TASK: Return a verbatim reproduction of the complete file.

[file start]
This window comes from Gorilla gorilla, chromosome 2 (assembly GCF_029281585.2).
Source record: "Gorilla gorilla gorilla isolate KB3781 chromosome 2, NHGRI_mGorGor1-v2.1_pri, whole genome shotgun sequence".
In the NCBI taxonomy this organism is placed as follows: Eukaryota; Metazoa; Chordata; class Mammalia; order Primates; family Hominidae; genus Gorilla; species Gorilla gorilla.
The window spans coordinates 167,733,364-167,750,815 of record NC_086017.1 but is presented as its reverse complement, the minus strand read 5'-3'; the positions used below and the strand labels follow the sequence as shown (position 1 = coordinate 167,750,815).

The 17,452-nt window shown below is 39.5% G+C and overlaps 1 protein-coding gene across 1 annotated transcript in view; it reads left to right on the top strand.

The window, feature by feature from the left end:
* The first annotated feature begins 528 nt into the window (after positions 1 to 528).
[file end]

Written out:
This window comes from Gorilla gorilla, chromosome 2 (assembly GCF_029281585.2).
Source record: "Gorilla gorilla gorilla isolate KB3781 chromosome 2, NHGRI_mGorGor1-v2.1_pri, whole genome shotgun sequence".
In the NCBI taxonomy this organism is placed as follows: Eukaryota; Metazoa; Chordata; class Mammalia; order Primates; family Hominidae; genus Gorilla; species Gorilla gorilla.
The window spans coordinates 167,733,364-167,750,815 of record NC_086017.1 but is presented as its reverse complement, the minus strand read 5'-3'; the positions used below and the strand labels follow the sequence as shown (position 1 = coordinate 167,750,815).

The 17,452-nt window shown below is 39.5% G+C and overlaps 1 protein-coding gene across 1 annotated transcript in view; it reads left to right on the top strand.

The window, feature by feature from the left end:
* The first annotated feature begins 528 nt into the window (after positions 1 to 528).